1/2 bunch fresh parsley or 1 cup
1 quart chicken stock

PREPARATION

Cut chicken breasts into 1″ cubes. Peel and cut carrots into 1″ wide slices. Peel and cut potatoes into eighths. Dice garlic cloves. Dice tomatoes.

Add all ingredients to large pot. Cook on high heat until soup boils, stirring occasionally. Reduce heat to low and simmer for 45 minutes. Stir occasionally.

TIDBITS

1) Hawaij is quite close to being spelled Hawaii.

2) Hawaii is the 50th state admitted to the United States of America.

3) In 1950, the New York Yankees swept the Philadelphia Phillies in the World Series.

4) The Philly cheesesteak is a deservedly famous sandwich.

5) Vampires are killed by a stake to the heart.

6) Garlic, though, keeps vampires at bay while being much smaller and cheaper.

7) There is no garlic in my recipe for hawaij. So there is none is this soup.

8) You won’t be able to ward off vampires by showing it this soup. Better to throw the soup at the vampire. Look for your stake and hammer while it’s wiping off its face. Good luck.

– Chef Paul

4novels

My cookbook, Eat Me: 169 Fun Recipes From All Over the World,  and novels are available in paperpack or Kindle on amazon.com

As an e-book on Nook

or on my website-where you can get a signed copy at: www.lordsoffun.com

 

Categories: cuisine, food, humor, recipes | Tags: , , , , , , , , , , , , , , , , , , , , , | Leave a comment

Bahamian Banana Breakfast Bread

Bahamian Breakfast

BAHAMIAN BANANA BREAKFAST BREAD

INGREDIENTSBahBBBr-

3 bananas (overripe ones are better)
1/2 cups pecans
1/4 teaspoon cinnamon
1/2 cup butter (softened or melted)
1/2 cup raisins
2 eggs
2 3/4 teaspoons baking powder
1/2 cup sugar
1/8 teaspoon salt
1/4 teaspoon nutmeg
3/4 teaspoon vanilla extract
2 1/4 cups flour

Makes 1 loaf. Takes 1 hour 30 minutes.

PREPARATION

Preheat oven to 350 degrees. Grease 9″ x 6″ or 9″ x 5″ baking or loaf pan. Peel bananas. Put bananas in large mixing bowl. Mash bananas with potato masher or fork.. (Did you know that you can buy on AmazonTM the HutzlerTM 571 Banana Slicer? Look at the reviews. They’re hilarious.) Chop pecans or grind with spice grinder until all the pecan bits are quite small.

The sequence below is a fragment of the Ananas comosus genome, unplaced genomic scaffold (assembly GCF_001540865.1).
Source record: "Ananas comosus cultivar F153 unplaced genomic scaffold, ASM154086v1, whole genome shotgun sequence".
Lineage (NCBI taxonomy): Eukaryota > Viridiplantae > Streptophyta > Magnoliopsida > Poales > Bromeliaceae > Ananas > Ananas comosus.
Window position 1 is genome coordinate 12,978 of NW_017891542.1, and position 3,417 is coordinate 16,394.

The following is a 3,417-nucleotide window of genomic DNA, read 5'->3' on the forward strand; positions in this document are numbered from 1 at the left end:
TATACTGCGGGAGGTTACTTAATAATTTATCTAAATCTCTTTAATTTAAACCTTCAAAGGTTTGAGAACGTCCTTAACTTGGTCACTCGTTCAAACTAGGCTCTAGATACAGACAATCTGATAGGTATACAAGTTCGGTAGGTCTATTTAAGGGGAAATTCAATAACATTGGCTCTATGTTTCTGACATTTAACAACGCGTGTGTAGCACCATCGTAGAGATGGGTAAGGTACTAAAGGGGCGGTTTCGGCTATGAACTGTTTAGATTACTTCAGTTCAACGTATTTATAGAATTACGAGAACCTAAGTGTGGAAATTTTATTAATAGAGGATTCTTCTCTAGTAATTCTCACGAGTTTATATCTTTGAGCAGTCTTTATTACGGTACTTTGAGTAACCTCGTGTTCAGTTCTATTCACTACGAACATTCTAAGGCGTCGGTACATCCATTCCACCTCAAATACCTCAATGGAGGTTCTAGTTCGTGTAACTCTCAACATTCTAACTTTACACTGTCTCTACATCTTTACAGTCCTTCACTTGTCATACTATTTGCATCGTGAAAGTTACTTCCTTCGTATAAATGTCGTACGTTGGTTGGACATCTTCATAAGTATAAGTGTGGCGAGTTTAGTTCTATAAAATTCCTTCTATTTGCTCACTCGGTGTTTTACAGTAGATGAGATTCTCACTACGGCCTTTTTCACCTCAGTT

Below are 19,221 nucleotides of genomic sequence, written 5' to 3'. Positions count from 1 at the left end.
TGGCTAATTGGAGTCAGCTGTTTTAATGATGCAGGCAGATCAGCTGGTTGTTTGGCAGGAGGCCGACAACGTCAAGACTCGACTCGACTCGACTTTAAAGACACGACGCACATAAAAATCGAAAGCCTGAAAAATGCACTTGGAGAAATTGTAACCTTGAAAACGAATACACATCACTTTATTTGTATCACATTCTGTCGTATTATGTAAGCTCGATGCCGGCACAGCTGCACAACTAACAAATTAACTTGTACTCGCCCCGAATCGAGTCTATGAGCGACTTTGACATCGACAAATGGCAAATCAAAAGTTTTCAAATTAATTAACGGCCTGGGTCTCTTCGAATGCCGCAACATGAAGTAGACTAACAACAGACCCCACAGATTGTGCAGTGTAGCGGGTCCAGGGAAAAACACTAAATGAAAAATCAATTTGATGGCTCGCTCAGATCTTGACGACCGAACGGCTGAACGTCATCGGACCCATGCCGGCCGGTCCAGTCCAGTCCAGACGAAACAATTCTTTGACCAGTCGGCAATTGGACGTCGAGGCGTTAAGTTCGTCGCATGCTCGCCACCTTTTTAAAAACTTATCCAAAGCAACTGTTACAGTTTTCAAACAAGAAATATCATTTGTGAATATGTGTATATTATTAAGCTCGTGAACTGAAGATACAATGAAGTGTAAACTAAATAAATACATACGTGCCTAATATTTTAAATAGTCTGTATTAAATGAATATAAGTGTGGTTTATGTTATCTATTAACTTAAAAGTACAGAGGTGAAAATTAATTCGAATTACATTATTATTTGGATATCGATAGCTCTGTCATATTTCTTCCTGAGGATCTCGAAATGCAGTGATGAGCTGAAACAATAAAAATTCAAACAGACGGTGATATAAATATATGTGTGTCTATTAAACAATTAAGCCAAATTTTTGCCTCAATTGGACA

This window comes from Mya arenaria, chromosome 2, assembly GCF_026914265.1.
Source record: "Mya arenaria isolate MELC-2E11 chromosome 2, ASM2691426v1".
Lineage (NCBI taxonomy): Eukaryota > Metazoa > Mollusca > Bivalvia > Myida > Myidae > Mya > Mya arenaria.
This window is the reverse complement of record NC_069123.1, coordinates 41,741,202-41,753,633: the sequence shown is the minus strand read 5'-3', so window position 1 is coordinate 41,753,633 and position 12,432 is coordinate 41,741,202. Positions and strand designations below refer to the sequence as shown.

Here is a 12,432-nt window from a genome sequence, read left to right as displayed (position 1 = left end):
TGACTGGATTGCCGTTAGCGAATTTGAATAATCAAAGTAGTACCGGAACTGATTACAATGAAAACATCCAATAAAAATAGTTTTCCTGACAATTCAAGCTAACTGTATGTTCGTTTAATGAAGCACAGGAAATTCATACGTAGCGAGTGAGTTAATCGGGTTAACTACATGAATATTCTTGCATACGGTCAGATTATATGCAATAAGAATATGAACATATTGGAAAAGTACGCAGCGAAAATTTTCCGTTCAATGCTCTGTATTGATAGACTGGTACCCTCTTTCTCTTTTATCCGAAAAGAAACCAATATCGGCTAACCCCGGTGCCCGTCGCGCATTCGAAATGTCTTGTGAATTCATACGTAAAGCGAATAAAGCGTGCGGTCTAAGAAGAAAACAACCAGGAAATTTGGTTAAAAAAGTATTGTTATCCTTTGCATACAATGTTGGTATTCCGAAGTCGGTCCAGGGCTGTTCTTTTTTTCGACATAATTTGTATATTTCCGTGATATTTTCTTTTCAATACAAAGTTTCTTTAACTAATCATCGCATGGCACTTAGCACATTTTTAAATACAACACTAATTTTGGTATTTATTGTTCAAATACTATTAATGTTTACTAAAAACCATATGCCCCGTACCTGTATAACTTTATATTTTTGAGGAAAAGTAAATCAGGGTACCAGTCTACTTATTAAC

Add pecan bits, cinnamon, butter, raisins, eggs, baking powder, sugar, salt, nutmeg and vanilla extract to mixing bowl. Mix with fork. Blend with electric beater set on “cake.” With electric beater running, gradually add all the flour. Blend until the batter is smooth.

Spray pan with no-stick spray. Pour batter into pan. Put pan in oven. Cook for 45 to 60 minutes or until a toothpick or fork inserted into the middle comes out clean. Let cool for 20 minutes. Turn pan over onto a plate.

1) Bahamian Banana Breakfast Bread is a great example of alliteration.

2) Alliteration is when all words start with the same sound or letter.

3) Al Simmons was a Hall of Fame baseball player.

4) He hit .390 for the Philadelphia Athletics.

5) Philadelphia Athletics is not alliterative.

6) But the Anaheim Angels were.

7) Now they are called the Los Angeles Angels.

8) Which is still alliterative.

9) Thank goodness for Major League Ball, keeping alliteration alive.

– Chef Paul

4novels

My cookbook, Eat Me: 169 Fun Recipes From All Over the World,  and novels are available in paperpack or Kindle on amazon.com

As an e-book on Nook

or on my website-where you can get a signed copy at: www.lordsoffun.com

Categories: cuisine, humor, international, recipes | Tags: , , , , , , , , , , , , , , , , , , , , , , , | Leave a comment